Honestly, I’m not sure why we’re doing this. I pretty much said everything I had to say about 2018 music in my Top Albums of the Year post. Or, at least, I did before I looked at it and saw that it read exactly like something someone would’ve begrudgingly written at midnight on Christmas Day. Regardless, I probably won’t put a ton of effort into this post. But then again, I guess that’s what top ten lists are for. No one comes to these things for the immaculate prose. It’s just all about those rankings…
After disbanding a couple years ago, Swearin’ came back this year with a generally rockin’ album full of enjoyable garage pop jams like this one. There’s not much to say about this one in terms of innovativeness. It just hits the exact right beats of what I want a hooky indie rock song to sound like – an awesome guitar riff, plenty of wistful lyrics, and a nice mix of earnestness and abandon contained within Allison Crutchfield vocals.
“I’m on the deeep end! Watch as I dive innnn!” Yeah, that’s right. I bought into both the tenderness and histrionics of the pivotal song at the heart of Bradley Cooper’s directorial debut, A Star Is Born. I’m not sure that I necessarily fell in love with this movie, but it’s really really really hard not to get a big stupid smile on your face watching the lady known as Gaga belt out this song in the scene it’s featured in, as well as on the film’s soundtrack.
Snail Mail’s Lush was an album I liked, but for some reason never hovered anywhere near my top ten. So I was glad to see Sean gave it some love on his list. Lush was a very good summer album, and not in a cloying, overly upbeat kind of way. I’m not sure that any song on the album quite sums up this mix of breeziness and buoyancy as well as this sort-of lead-off track.
Kacey Musgraves’ Golden Hour was hands down my favorite album of 2018. Though the weird thing about that album is that it’s so consistently solid that it’s hard to pick out a favorite track. Really every one of its songs (except maybe the brief “Mother”) are about equally good in my mind. So for some reason, I settled on “Love Is A Wild Thing” as my favorite song on the album. Maybe because it feels about as calm, simple, and lovelorn as any song on Golden Hour, which are all the traits I love about it.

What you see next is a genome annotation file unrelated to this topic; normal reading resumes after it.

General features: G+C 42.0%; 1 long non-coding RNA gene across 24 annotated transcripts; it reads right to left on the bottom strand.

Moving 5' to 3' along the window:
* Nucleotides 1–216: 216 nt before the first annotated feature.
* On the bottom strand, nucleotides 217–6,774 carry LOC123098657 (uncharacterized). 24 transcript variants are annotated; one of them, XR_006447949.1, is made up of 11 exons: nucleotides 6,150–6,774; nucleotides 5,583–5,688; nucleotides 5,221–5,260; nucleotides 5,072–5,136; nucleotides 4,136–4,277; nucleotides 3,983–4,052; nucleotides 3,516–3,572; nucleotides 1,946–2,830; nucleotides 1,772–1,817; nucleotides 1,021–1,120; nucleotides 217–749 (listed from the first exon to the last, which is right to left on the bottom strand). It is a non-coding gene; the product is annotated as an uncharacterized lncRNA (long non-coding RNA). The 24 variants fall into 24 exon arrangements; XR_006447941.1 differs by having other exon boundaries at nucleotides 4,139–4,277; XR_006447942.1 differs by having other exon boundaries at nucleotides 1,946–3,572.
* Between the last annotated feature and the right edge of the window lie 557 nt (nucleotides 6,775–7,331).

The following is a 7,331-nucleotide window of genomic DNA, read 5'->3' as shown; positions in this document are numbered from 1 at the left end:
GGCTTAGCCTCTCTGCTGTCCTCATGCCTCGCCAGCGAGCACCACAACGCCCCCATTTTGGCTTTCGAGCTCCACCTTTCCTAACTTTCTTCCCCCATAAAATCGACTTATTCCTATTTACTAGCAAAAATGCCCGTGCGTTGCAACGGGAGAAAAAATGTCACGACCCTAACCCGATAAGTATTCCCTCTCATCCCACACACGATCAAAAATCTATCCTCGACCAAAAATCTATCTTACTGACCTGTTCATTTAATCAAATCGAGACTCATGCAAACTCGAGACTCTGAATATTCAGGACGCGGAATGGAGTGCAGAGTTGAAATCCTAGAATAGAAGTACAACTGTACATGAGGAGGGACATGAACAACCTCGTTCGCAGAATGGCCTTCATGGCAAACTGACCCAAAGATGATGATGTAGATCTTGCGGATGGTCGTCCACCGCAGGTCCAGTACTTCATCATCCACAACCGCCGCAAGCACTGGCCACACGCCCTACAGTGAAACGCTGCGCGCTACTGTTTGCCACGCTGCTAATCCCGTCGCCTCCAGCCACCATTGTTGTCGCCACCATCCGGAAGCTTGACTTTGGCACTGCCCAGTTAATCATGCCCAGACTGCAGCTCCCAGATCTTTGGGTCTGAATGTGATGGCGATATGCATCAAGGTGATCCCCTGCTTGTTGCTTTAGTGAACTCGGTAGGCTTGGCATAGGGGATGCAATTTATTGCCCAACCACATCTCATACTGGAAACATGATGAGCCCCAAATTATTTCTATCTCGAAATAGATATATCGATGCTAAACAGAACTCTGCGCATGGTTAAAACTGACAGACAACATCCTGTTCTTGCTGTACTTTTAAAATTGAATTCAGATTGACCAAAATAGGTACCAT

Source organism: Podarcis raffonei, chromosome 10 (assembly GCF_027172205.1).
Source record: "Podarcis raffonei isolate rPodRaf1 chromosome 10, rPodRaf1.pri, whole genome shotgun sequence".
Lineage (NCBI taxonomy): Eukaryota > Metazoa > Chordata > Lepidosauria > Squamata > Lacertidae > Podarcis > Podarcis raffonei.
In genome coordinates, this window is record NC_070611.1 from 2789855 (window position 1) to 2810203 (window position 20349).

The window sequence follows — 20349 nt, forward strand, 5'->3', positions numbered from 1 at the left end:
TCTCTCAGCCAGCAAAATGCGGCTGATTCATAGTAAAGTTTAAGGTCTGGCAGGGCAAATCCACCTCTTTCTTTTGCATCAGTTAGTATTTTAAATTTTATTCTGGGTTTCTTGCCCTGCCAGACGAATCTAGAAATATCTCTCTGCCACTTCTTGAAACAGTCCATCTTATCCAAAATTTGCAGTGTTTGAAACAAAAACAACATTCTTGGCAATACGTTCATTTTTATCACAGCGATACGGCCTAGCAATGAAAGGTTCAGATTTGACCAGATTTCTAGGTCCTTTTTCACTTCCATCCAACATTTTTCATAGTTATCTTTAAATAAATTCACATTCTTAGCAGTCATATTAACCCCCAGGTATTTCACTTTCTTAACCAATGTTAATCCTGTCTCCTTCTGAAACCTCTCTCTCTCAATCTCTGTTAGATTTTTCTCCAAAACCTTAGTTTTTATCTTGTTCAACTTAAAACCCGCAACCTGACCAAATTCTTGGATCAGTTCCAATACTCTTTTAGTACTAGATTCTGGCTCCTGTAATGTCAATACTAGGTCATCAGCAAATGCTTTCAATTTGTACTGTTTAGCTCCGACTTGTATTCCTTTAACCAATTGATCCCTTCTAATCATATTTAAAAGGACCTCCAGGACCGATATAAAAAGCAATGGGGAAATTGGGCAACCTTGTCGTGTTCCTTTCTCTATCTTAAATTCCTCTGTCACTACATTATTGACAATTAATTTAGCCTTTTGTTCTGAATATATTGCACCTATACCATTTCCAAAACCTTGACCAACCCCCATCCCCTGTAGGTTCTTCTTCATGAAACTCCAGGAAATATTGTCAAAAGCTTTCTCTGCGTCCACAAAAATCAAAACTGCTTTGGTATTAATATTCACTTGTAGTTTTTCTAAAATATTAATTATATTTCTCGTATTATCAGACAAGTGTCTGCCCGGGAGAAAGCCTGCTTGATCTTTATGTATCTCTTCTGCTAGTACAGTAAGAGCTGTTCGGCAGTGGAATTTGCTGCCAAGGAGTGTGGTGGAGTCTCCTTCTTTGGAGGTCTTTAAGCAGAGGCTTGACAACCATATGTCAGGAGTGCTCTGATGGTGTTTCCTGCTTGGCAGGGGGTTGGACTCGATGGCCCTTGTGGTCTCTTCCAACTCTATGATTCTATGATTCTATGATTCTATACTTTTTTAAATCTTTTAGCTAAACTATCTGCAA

You could certainly make the case that “Honey” is the all-time jam on Robyn’s album named after that particular song. But there’s just something about the shimmering intro, which segues into a pulsating beat that features one of Robyn’s more melancholy vocal performances out of a career filled with plenty of them. Oh, and the chorus is pretty freakin’ heartbreaking too.
Yup, another really sad pop song about how love can suck. I think this song is about prostitution? I’m not really sure, and I’m not sure if the true meaning of the song (or any of the songs on Chris) were muddled by the fact that the album was translated into an English version from its original French. Either way, the feeling and emotion of romance as some sort of fleeting, sometimes exhilarating endeavor is there for sure. And I suppose sometimes feeling is all that matters.
There are a lot more overtly jammy jams on Kali Uchis’ Isolation, but something about “In My Dreams” just invaded my brain a little deeper. I suppose like the last two songs I talked about, it has a kind of pulsating heartbeat in the background, and then the song really takes flight when it goes into the chorus. And yet, at the same time keeps everything casual enough that it feels very easy to come back to again and again.
Back when we were thinking about doing a collective podcast for all our lists, I put “Nobody” on my list, just so there’d be some common ground between me and Sean. But if I’m being real, “Geyser” is probably my favorite track off of Be The Cowboy. I love songs that build, and true to its name, “Geyser” is all build before a mesmerizing climax. And like much of the songs on Be The Cowboy, it feels weirdly epic, despite the fact that it accomplishes everything it needs to in under 3 minutes.
As I believe I mentioned in my review of Dirty Computer, I noted my initial reluctance to embrace “Make Me Feel”, due to how overtly Prince-y it sounds. But much like the rest of Dirty Computer, it just feels like Monáe is channeling all her influences (as she clearly did on her previous releases), but also feels more like herself than she ever has. And it’s a fucking jam through-and-through. Isn’t that enough?
Neko Case has always been a satisfying artist to return to, because you kind of know what to expect, and yet within those expectations she always has room to surprise you. Here, she does it with a 7-minute epic about the trials and tribulations of a restless early adulthood, and then adds an eery layer of comradery by singing it alongside fellow PNW lifer Mark Lanegan. There’s also just something about the lyrics combined with the title of this song that struck me personally. I spent a lot of my early twenties driving up and down I-5 chasing something that probably was never there in the first place. And this song perhaps hits a little too close to home in that regard, and yet is soothing and moody enough to give off the vibe that all the weird/bad/stupid memories of your past are just that, memories.
Oh, and I also liked that the Neko Case is self-aware enough to actually sing “instrumental over the bridge” before the instrumental over the bridge. Ha.